SEDRO-WOOLLEY — The swearing in of a fire chief in the city of Sedro-Woolley isn’t an everyday occurrence. Before Monday, the last time it happened was in 1992.
Frank Wagner, a 26-year veteran of the Sedro-Woolley Fire Department, was sworn in as chief Monday by Mayor Julia Johnson, replacing Dean Klinger who officially retires May 21.
“It has just been a culture of family at the department that Dean has promoted,” said Wagner. “It was that foundation that made me want to stay here with my family.”
Inside the department’s engine bays filled with fellow firefighters, police officers, city officials and members of the public, Wagner took the oath and had his chief’s badge pinned to his uniform by his wife Rachel and daughters Emersen and Avery.
“As a 25-year-old punk kid, I never thought I would be in this position,” Wagner said.
“... I have the keys to a Ferrari, now it’s up to me not to wreck it.”
Like his predecessor, Wagner worked his way through the ranks of the department.
“I haven’t been here a single day without Klinger,” Wagner said. “So this will all be new to me.
“It’s a dream come true, that’s for sure. But it’s going to be different without him (Klinger).”
Johnson praised Klinger’s vision in preparing Wagner for the role.
“He knew what he wanted in his fire chief and in the individual,” Johnson said. “He handpicked Frank and Frank truly is the right man for the job.
“He (Wagner) is a great leader and also has the same calm demeanor as his predecessor. He is very professional and understands the culture of Sedro-Woolley. He is going to continue the city’s legacy of outstanding chiefs.”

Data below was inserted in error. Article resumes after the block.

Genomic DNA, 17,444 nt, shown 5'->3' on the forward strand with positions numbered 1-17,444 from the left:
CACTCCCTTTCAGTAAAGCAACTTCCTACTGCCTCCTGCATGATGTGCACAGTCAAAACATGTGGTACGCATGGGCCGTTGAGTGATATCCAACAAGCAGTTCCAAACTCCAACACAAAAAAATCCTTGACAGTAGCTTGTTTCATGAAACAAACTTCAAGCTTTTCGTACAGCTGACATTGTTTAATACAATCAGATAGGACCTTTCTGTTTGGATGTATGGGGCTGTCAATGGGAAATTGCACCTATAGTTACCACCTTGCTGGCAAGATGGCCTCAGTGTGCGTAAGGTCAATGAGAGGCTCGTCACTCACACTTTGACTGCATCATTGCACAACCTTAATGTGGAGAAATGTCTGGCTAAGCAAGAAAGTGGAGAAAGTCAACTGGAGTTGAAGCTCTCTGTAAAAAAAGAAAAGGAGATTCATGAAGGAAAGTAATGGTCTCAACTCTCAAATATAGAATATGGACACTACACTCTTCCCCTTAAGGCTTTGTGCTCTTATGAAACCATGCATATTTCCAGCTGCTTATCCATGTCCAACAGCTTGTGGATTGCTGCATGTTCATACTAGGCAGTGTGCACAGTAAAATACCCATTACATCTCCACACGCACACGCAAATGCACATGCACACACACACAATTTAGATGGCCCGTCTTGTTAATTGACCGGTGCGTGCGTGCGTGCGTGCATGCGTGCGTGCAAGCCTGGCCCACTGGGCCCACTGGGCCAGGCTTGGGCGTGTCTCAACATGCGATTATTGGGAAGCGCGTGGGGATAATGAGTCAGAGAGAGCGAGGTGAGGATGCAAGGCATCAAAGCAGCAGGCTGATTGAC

Wagner became the full time assistant fire chief of operations and emergency medical services in 2017 after achieving the rank of captain in 2014 and lieutenant in 2000.
His firefighting career began in 1995, following two years at Skagit Valley College. He graduated from Sedro-Woolley High School in 1993.
When asked if being named chief was a goal from the beginning, Wagner said, “not a chance.”
“Years and years ago, I went to college to study criminal justice and wanted to get into the law enforcement side,” he said. “I got into retail management. Right out of high school, I went to work for Target for a summer job and become a manager. I worked there for almost 15 years. I stayed a volunteer and became a volunteer lieutenant.”
At the same time, he began working part time for Skagit County Medic One as an EMT. When that job was discontinued because of budget cuts, Wagner worked as a corrections officer at the Monroe Correctional Complex from 2012 to 2018.
Now he is the ranking member of the fire department.
“It’s all about team,” Wagner said. “That’s what I’ve learned. You take care of team, you take care of family and they take care of you.
“There are some big footsteps to fill, but I’m looking forward to the challenges. The path to success has been laid. We have the tools, the resources, and an amazing team here that works very well together and works very hard.”